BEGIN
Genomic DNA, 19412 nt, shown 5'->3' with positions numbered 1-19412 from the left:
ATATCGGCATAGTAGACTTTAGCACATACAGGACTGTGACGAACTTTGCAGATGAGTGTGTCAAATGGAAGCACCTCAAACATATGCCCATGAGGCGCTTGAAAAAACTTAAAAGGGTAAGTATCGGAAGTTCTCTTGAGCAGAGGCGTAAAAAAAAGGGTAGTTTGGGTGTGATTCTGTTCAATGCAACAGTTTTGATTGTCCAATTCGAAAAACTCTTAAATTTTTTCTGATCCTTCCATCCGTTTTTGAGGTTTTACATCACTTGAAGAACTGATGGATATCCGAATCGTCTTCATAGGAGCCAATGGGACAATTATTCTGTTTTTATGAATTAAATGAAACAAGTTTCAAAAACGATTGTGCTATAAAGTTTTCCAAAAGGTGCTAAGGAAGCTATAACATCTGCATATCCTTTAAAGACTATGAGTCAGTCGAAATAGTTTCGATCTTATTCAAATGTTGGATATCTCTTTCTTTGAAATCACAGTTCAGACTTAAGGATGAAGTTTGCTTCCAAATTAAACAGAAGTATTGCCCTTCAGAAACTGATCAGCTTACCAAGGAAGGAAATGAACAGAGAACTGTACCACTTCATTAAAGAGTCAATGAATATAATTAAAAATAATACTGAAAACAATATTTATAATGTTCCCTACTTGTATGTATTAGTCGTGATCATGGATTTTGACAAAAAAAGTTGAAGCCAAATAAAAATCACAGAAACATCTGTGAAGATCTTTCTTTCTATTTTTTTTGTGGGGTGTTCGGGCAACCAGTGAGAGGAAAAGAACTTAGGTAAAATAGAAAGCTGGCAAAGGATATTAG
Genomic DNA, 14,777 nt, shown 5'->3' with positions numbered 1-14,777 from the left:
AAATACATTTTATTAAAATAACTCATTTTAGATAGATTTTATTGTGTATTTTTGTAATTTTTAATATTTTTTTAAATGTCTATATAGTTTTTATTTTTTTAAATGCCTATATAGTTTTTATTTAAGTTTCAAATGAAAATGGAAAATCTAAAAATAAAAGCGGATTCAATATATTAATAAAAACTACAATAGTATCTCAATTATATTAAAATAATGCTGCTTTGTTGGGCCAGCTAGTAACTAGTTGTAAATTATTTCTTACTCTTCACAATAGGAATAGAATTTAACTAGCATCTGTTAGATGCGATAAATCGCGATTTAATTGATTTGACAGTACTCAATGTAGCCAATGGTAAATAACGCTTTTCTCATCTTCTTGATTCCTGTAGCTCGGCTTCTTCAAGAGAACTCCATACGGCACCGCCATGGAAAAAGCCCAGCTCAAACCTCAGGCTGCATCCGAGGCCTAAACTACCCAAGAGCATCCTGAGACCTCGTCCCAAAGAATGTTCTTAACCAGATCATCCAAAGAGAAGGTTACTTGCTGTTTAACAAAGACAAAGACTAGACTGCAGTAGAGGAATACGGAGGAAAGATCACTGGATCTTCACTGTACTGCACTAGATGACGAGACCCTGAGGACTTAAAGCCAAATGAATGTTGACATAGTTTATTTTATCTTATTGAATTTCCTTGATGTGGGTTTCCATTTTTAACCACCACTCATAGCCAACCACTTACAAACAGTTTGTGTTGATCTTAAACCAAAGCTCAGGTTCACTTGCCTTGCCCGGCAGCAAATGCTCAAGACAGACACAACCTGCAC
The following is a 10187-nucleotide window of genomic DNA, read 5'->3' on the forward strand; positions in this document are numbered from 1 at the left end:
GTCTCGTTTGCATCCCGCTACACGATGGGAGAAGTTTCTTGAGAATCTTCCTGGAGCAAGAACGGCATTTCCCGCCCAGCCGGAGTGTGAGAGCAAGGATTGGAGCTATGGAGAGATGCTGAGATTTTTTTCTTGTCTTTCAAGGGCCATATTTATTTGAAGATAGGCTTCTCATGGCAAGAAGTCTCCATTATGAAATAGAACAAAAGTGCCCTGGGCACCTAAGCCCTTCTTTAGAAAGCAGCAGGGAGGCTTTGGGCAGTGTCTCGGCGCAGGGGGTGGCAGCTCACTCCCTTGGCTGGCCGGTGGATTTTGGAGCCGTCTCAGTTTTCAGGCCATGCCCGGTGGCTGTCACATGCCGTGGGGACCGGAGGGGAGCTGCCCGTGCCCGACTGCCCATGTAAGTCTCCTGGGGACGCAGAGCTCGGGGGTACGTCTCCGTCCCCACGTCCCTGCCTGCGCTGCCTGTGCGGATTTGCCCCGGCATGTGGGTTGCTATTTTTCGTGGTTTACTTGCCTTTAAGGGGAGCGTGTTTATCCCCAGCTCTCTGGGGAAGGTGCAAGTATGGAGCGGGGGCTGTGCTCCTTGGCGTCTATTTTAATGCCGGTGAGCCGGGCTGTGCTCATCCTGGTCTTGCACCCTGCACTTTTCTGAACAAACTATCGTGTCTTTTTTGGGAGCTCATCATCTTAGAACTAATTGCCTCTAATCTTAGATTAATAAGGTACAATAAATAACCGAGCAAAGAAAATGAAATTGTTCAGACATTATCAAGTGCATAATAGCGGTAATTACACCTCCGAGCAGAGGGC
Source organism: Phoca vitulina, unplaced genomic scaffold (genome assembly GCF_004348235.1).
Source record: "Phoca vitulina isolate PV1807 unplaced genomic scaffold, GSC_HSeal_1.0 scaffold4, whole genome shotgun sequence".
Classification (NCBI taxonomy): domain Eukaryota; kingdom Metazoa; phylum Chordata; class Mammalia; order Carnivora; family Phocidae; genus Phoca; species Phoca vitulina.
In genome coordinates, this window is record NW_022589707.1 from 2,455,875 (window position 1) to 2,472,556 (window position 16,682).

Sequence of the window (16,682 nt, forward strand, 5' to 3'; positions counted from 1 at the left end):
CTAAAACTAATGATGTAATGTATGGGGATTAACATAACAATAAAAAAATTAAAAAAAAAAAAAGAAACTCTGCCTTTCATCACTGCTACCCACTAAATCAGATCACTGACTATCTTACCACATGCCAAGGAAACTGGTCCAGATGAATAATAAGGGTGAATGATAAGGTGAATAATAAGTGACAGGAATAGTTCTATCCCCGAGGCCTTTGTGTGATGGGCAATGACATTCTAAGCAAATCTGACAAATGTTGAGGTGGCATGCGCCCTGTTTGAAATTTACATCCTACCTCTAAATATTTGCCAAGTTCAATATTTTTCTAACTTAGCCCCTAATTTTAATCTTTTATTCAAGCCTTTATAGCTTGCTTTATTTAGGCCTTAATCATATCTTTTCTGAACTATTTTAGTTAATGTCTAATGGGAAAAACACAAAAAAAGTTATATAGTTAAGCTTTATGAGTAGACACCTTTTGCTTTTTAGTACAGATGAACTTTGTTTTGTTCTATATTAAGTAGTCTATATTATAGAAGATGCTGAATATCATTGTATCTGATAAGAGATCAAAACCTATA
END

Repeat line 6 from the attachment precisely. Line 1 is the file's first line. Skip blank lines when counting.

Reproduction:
GTCTCGTTTGCATCCCGCTACACGATGGGAGAAGTTTCTTGAGAATCTTCCTGGAGCAAGAACGGCATTTCCCGCCCAGCCGGAGTGTGAGAGCAAGGATTGGAGCTATGGAGAGATGCTGAGATTTTTTTCTTGTCTTTCAAGGGCCATATTTATTTGAAGATAGGCTTCTCATGGCAAGAAGTCTCCATTATGAAATAGAACAAAAGTGCCCTGGGCACCTAAGCCCTTCTTTAGAAAGCAGCAGGGAGGCTTTGGGCAGTGTCTCGGCGCAGGGGGTGGCAGCTCACTCCCTTGGCTGGCCGGTGGATTTTGGAGCCGTCTCAGTTTTCAGGCCATGCCCGGTGGCTGTCACATGCCGTGGGGACCGGAGGGGAGCTGCCCGTGCCCGACTGCCCATGTAAGTCTCCTGGGGACGCAGAGCTCGGGGGTACGTCTCCGTCCCCACGTCCCTGCCTGCGCTGCCTGTGCGGATTTGCCCCGGCATGTGGGTTGCTATTTTTCGTGGTTTACTTGCCTTTAAGGGGAGCGTGTTTATCCCCAGCTCTCTGGGGAAGGTGCAAGTATGGAGCGGGGGCTGTGCTCCTTGGCGTCTATTTTAATGCCGGTGAGCCGGGCTGTGCTCATCCTGGTCTTGCACCCTGCACTTTTCTGAACAAACTATCGTGTCTTTTTTGGGAGCTCATCATCTTAGAACTAATTGCCTCTAATCTTAGATTAATAAGGTACAATAAATAACCGAGCAAAGAAAATGAAATTGTTCAGACATTATCAAGTGCATAATAGCGGTAATTACACCTCCGAGCAGAGGGC